Whilst many adopted a “wait and see” approach to property buying in the lead up to the election, now might be the perfect time to reap the rewards that came with that mentality.
Demand for homes, house prices and enquiries from new buyers declined during the last month whilst new instruction from sellers were also rare to find, the latest residential market analysis by the Royal Institution of Chartered Surveyors (Rics) revealed.
Whilst the report focused on London, the overall sentiment could be felt across the country.
Rics’ chief economist, Simon Rubinsohn, commented: “Although the latest survey suggests that uncertainty related to the General Election may have contributed to what appears to have been a disappointing level of transactions in the housing market over the spring, perhaps the most ominous signal emanating from the data released today is that contributors still expect house prices to increase at a faster pace than wages over the medium term despite the difficulty many first time buyers are clearly having in taking their first steps onto the property ladder.”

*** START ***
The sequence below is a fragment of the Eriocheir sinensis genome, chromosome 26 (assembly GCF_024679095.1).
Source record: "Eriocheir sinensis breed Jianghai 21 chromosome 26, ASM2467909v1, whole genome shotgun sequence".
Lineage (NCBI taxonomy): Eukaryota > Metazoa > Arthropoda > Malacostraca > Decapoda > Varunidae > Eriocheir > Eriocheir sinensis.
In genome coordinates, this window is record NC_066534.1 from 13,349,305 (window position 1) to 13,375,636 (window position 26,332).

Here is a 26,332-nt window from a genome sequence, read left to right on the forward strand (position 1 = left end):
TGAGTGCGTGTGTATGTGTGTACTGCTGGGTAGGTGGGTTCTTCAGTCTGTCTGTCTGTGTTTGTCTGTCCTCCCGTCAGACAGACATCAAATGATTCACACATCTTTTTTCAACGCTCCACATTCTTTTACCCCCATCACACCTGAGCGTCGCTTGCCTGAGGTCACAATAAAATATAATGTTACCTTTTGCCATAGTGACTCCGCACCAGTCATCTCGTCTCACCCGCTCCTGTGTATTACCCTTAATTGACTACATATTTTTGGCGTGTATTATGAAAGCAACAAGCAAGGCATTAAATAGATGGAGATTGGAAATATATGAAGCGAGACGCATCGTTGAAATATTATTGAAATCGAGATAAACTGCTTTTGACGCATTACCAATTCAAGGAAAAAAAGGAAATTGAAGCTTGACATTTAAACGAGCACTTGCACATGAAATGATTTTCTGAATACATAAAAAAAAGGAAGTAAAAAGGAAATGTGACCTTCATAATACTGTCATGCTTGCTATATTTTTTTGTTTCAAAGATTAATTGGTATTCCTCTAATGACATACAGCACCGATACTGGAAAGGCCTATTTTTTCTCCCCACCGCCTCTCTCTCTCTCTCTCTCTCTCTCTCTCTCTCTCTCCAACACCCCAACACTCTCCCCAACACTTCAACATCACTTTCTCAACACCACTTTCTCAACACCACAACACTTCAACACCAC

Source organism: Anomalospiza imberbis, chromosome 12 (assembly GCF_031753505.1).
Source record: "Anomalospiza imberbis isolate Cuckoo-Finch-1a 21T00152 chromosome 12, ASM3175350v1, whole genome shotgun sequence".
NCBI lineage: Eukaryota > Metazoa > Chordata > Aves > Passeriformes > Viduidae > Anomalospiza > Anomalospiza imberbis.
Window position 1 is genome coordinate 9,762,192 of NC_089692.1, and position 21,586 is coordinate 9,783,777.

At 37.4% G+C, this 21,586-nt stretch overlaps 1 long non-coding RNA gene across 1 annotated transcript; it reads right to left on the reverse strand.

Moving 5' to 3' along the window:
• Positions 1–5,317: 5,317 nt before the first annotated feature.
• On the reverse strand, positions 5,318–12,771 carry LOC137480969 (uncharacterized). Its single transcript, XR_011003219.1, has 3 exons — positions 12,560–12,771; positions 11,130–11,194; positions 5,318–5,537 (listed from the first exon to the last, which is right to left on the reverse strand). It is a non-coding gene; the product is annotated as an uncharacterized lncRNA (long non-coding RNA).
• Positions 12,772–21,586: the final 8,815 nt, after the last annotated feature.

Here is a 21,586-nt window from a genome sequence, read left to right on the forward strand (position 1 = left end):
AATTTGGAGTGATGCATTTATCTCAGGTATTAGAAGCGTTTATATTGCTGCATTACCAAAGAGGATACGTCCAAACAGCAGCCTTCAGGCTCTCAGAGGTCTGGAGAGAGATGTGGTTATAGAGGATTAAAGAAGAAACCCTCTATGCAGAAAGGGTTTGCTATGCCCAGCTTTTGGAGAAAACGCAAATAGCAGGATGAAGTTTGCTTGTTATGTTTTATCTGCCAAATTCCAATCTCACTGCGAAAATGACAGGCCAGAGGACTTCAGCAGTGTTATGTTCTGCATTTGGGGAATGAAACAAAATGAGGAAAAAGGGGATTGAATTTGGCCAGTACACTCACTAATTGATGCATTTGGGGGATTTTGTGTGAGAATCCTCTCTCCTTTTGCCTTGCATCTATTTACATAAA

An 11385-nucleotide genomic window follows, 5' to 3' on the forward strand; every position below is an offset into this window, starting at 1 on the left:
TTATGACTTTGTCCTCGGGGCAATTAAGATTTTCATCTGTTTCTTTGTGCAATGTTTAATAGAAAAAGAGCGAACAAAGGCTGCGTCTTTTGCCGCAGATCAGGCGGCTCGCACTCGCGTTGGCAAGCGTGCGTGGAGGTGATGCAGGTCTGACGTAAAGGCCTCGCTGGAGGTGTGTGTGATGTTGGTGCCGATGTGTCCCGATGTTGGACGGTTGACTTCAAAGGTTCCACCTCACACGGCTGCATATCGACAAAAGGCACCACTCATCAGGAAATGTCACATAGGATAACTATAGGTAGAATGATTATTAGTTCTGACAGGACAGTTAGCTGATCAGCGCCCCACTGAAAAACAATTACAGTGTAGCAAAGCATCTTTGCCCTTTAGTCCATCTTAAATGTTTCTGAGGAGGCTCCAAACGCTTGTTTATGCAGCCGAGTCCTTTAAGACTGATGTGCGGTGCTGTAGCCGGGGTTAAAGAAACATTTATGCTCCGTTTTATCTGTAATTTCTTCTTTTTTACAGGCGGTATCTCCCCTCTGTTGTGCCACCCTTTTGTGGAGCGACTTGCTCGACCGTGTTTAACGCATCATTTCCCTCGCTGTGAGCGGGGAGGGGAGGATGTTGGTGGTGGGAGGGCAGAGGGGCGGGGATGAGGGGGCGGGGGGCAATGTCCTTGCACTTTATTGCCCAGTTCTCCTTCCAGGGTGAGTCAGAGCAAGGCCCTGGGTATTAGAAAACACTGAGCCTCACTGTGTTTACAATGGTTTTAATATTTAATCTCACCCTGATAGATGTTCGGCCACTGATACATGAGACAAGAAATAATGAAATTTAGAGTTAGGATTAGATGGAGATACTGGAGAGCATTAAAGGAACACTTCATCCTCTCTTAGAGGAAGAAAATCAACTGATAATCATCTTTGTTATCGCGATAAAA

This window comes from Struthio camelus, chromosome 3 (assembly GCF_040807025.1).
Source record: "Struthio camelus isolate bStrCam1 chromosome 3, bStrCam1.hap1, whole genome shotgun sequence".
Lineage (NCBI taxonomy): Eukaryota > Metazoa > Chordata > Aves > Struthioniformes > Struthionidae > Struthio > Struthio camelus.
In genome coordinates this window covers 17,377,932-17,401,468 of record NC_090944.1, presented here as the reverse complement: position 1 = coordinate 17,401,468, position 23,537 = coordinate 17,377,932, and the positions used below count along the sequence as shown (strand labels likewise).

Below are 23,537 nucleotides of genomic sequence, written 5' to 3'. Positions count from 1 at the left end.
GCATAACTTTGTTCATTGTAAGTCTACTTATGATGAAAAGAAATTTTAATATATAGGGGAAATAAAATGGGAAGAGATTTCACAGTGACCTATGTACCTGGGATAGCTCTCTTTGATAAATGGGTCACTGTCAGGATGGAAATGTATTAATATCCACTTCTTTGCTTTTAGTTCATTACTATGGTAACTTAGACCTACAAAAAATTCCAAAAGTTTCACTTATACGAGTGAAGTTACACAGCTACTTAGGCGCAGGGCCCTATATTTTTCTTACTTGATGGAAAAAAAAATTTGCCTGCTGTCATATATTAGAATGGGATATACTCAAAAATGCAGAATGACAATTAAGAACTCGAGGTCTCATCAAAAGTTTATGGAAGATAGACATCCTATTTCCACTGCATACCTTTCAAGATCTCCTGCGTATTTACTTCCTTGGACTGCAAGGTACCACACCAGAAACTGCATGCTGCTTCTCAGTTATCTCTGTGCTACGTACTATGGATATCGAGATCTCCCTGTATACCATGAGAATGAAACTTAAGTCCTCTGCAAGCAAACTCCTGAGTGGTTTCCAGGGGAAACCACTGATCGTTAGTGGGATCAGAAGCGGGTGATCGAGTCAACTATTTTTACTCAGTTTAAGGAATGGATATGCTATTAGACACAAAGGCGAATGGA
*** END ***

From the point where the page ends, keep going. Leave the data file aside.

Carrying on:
“The increasingly tight second hand market remains a cause for concern with the Rics series tracking new instructions to agents recording its fifteenth successive negative reading. It is hard to see this as anything other a major obstacle to the efficient functioning of the housing market.”
Brian Murphy, head of lending at Mortgage Advice Bureau, also commented the results. He explained that the “wait and see” approach many buyers and sellers show is a reasonable reaction to the many political changes that happened this year. From triggering Article 50 to announcing the snap General Election, he says a lot has happened leading people to prefer to wait rather than making a quick decision.
Now that one of the uncertainties, the General Election, has been lifted off the table, Murphy thinks a pick-up in the housing market is more than likely. Which makes now the perfect time to invest, before everyone else.
“Certainly, this would also appear to be the view of many respondents to the RICS survey, with over a quarter expecting to see an increase in activity in the second half of 2017.”